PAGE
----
How Can I Keep My Focus And Concentration When Working From Home?
Concentrating at home is easier said than done when there is plenty of distraction (afternoon naps and 4pm TV breaks, we’re looking at you!). However, there are a few techniques which you can try in an effort to maintain concentration and productivity at the highest level.
Our number one tip is to create a workday behaviour pattern. Set yourself a routine! Yes, that means getting out of bed and dressing in actual clothes, as if you were going to work. Then move to an area where you have your workstation set up to get started with your day.
We’re also fans of using the Pomodoro Technique – a system of working which sets time intervals for high-level focus and concentration. As an example, try the following:
- Choose some work that’s going to take 25 minutes or more that you really need to focus on.
- Set a timer for 25 minutes and turn off all distractions, including emails and phone notifications. Let the people around you know that you will need 25 minutes of peace.
- Focus on your work for the full 25 minutes, then take a three minute break.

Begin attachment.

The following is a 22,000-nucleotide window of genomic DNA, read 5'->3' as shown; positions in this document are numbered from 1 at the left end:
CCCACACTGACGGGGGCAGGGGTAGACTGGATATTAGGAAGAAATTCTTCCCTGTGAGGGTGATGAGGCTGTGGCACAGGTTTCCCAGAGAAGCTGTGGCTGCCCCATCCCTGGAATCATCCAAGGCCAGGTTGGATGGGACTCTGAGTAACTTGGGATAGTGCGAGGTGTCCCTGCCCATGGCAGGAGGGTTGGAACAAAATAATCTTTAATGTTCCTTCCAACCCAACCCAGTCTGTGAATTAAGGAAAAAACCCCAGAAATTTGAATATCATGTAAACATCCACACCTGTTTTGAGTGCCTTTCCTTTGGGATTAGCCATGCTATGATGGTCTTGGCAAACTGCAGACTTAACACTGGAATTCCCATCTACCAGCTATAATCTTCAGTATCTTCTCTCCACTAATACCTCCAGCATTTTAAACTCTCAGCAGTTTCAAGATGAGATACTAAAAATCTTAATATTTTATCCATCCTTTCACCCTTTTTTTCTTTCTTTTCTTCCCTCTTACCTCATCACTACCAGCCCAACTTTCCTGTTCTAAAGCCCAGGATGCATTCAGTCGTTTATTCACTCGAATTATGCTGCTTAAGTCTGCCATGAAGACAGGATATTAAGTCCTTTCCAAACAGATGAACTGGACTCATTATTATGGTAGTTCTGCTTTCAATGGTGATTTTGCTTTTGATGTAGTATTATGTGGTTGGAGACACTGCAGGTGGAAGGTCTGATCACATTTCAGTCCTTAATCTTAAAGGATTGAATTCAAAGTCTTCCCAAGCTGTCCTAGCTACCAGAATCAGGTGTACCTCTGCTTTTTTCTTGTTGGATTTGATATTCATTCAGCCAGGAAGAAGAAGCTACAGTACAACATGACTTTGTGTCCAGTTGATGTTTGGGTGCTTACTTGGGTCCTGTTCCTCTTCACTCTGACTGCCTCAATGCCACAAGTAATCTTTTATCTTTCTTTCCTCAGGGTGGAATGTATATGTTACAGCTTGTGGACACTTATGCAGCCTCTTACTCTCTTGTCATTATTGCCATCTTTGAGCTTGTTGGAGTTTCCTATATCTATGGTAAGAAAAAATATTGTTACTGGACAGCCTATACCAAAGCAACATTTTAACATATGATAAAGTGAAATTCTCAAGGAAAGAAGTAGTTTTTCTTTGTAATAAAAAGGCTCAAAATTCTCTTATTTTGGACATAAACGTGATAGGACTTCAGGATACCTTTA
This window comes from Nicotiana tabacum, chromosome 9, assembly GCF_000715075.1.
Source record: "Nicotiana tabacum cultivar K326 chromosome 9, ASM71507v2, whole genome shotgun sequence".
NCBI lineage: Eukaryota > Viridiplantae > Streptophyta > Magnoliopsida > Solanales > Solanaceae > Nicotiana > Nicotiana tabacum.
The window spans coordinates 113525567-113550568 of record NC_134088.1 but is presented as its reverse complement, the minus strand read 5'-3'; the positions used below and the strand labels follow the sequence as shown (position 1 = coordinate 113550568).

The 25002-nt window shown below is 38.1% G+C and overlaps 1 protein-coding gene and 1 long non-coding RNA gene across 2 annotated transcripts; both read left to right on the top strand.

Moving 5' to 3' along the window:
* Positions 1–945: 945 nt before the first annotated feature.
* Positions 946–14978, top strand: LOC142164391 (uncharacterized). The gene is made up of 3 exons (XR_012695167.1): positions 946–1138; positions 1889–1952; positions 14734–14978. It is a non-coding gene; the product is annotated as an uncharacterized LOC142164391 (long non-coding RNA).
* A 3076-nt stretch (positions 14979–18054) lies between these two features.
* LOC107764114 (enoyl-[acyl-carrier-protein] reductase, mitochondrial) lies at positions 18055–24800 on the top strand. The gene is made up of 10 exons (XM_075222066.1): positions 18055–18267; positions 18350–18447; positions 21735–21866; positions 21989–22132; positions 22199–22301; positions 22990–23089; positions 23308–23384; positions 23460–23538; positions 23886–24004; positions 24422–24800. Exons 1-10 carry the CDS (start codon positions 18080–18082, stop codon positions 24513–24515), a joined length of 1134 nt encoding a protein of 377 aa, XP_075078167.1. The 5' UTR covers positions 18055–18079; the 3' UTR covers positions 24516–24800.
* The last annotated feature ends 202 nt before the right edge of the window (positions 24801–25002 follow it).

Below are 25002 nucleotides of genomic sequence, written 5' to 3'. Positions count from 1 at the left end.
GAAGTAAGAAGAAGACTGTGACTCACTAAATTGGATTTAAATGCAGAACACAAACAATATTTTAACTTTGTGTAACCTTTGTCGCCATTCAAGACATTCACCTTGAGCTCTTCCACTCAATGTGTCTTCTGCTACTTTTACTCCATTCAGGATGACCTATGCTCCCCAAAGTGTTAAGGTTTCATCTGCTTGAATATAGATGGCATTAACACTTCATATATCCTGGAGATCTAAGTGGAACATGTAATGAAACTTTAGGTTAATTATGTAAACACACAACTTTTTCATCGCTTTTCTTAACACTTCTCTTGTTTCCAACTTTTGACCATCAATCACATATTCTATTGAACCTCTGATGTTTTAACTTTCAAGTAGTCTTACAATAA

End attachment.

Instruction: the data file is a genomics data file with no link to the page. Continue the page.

- Repeat x four.
- Then take a longer break of 15 to 30 minutes.
- Repeat from the beginning.
At least once an hour it’s a good idea to get up, step away from your desk and take a walk. This helps with a change of perspective and mental reset. Extended time focusing on a task, especially in a small place where you live and work, can be challenging. Stand up and walk around or take a look out of the window. Changing state and moving is great for mental rest and replenishment!
How Can I Communicate With My Co-Workers Remotely?
Let’s face it, part and parcel of the office experience is having the opportunity to catch up and collaborate with co-workers. But how can that happen when you’re all stuck at home, away from each other? Here are some top tips:
- Create a WebEx, Skype or Zoom online huddle so you and your team can catch up once or twice a week. This ensures nothing is missed, whilst simultaneously giving everybody the opportunity to voice any issues or concerns. It’s also a nice way to remind your team members that they’re not alone!